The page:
This is your permission to avoid sparkly items if they do not speak to you. Although many collections with a maximalism bent used textiles and trims to captivate audiences, this wasn’t the only way on display. Designers gave the classic sundress a maximalist twist with voluminous shapes in spring/summer runway shows. There was no one dress type. The idea was to use different tailoring techniques in order to create a form that made someone say, “Va va vaoom.” Some designers adapted the classic A line shape by using puddle hems and box pleats. They also used plisse fabric and lots of ruffles. Others, such as Coperni Balmain and Christopher John Rodgers, chose to create rigid dresses that had waistlines that darted dramatically out. Overall, the result was a collection of dresses that took up space and also allowed for new generations of fashionable people to embrace maximalism.

(Image credit: Launchmetric spotlight; Courtesy Balmain. Pictured: Gucci, Officine generale, Gauchere, Balmain, Fendi and Valentino Couture).

Color is a must when discussing maximalism! This movement, unlike minimalism, is all about wearing the colors of the rainbow. It’s not surprising that I included them in my maximalist trend report. This season, designers didn’t simply use a few bright colors in their collections. They used color theory. Officine Generale’s menswear show and Valentino’s haute couture show are the best examples of this. Purple and cerulean accents were used to highlight sharply tailored separates. Other brands, such as Fendi and Gucci, opted for color-blocking, pairing up more than two colors to create visual intrigue. The designers have embraced colors to the maximum, no matter what they did to style them.

Launchmetrics Spotlight (Image credit: Bottega Veneto; Tom Ford, Calcaterra, The Attico, Jil Sander and Alexander McQueen).

The most unexpected way I’ve seen designers this season interpret maximalism is not through silhouettes or colors. The senses are evoked, most notably touch. All textiles have some texture, but none is as tactile as the fringe. You read it correctly. This trimming is often associated with festival wear, but it has become an important part of high fashion in the last few seasons. Designers have reinvented it through form and fabric. The spring shows by Alexander McQueen The Attico and Tom Ford reflected the first. Fringe was no longer just a hemline decoration but draped over the entire body to enhance the female form. This is some of the most chic fringe ever created. Designers also experimented with different fabrics to give fringe a more feisty feel. Designers have created a trend for spring that is begging to touch.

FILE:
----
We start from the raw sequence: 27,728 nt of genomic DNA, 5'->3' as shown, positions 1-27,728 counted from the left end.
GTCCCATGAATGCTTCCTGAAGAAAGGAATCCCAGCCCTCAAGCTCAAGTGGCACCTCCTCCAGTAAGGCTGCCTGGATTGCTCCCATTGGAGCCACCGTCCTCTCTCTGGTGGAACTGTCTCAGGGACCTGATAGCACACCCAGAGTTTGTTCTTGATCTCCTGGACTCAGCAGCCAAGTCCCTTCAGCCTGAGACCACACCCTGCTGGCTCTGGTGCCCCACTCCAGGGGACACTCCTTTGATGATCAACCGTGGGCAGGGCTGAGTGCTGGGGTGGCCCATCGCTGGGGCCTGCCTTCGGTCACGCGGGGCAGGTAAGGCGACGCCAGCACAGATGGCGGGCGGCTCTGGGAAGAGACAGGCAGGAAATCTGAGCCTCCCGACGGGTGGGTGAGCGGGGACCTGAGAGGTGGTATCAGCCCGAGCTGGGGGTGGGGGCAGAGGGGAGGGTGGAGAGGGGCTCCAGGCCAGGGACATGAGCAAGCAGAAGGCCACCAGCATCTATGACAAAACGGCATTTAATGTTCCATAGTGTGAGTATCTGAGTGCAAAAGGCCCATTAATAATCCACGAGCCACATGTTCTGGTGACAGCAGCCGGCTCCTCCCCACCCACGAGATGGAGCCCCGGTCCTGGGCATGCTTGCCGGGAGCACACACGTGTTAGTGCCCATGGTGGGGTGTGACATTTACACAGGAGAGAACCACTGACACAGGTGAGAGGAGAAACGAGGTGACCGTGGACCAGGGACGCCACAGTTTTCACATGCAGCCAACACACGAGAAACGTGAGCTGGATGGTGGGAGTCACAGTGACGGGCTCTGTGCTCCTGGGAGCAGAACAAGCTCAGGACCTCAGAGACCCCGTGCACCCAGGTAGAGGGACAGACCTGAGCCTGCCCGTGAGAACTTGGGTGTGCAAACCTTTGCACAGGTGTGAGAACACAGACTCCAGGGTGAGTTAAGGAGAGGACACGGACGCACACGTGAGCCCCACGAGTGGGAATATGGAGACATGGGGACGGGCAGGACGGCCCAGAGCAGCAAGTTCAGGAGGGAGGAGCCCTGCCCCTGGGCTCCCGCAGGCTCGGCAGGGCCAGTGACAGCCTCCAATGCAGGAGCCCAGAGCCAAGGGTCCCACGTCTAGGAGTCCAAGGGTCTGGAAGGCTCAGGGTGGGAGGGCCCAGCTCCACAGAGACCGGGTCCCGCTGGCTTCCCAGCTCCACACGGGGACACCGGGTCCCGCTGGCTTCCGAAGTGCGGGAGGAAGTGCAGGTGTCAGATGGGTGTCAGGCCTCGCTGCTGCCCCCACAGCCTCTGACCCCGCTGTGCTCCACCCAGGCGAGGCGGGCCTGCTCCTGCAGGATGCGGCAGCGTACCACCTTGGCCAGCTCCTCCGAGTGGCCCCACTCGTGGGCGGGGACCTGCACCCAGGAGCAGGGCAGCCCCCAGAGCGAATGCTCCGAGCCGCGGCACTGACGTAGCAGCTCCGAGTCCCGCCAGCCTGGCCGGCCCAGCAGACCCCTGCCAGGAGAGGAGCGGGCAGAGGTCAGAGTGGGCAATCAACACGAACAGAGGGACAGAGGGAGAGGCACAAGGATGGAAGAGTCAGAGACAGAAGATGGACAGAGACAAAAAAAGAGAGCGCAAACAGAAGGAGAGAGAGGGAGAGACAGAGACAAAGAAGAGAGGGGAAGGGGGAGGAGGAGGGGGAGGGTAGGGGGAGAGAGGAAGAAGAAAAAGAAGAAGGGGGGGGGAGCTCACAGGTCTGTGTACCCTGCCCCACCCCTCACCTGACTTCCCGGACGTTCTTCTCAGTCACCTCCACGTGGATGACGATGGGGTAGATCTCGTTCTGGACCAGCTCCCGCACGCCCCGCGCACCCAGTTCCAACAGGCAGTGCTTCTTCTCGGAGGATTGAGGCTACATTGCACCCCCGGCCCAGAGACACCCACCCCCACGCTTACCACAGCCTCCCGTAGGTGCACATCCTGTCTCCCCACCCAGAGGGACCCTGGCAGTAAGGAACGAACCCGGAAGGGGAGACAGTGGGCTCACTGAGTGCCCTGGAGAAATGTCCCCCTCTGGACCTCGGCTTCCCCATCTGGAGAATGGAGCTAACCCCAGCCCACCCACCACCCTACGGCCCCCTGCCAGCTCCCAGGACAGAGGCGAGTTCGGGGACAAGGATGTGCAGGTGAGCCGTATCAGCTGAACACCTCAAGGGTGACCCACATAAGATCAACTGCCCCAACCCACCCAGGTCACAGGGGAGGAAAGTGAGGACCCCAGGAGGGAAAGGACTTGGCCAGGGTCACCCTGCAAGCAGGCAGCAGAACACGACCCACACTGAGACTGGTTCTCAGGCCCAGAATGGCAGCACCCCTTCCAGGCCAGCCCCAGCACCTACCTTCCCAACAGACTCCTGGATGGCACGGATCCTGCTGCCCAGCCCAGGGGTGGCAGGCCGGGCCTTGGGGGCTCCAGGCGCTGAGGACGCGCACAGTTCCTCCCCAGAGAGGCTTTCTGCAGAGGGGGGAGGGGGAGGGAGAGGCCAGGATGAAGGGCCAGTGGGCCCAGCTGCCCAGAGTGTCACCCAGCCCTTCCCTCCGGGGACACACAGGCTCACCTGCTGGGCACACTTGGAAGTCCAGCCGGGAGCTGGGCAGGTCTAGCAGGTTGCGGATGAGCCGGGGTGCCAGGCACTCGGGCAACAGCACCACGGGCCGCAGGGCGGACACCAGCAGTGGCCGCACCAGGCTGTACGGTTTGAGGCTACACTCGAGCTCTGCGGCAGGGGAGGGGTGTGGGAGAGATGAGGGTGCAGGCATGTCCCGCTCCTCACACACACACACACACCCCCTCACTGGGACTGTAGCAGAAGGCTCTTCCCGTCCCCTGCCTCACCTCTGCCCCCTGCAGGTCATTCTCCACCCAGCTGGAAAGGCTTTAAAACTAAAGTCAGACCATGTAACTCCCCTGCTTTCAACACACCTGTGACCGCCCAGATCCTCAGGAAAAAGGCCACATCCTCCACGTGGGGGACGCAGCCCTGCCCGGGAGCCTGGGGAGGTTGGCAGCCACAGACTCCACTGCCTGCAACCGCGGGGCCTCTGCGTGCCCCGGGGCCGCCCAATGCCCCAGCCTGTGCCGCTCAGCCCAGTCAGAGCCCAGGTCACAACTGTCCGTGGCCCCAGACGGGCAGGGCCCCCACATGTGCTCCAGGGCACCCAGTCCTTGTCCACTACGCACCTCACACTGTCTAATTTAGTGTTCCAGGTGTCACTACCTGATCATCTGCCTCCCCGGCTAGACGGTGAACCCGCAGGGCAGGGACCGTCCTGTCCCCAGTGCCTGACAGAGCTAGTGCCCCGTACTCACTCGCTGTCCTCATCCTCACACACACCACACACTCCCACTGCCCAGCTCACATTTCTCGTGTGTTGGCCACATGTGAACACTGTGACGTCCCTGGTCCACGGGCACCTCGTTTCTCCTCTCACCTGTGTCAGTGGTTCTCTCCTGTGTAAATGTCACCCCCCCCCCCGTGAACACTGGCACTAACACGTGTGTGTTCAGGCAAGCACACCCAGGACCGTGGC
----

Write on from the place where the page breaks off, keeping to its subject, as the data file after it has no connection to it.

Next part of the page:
(Image credit: Launchmetrics spotlight; Courtesy Christopher John Rodgers, Courtesy Chanel; Pictured are Dries Van Noten, Louis Vuitton, Ulla Johnson and Burberry. Christopher John Rodgers is also pictured.

Maximalism is about doing more. I hope that’s clear. Prints are the best way to capture that energy, and I would be compromising my journalistic integrity by not suggesting at least one print trend for spring. It’s hard to choose just one because there are so many patterns. Whatever you want, it’s there. Why choose just one pattern when there are so many to choose from? The most prominent print trend at the spring fashion shows was “the clash,” which I call mismatched prints paired together. It might be intimidating but now is the time to try it, as many fashion houses are doing so (such as Louis Vuitton and Chanel as well as Ulla Johnson and Christopher John Rodgers). I would recommend sticking to a limited palette of colors (take inspiration from Dries Van Noten and Burberry) to make this look more manageable.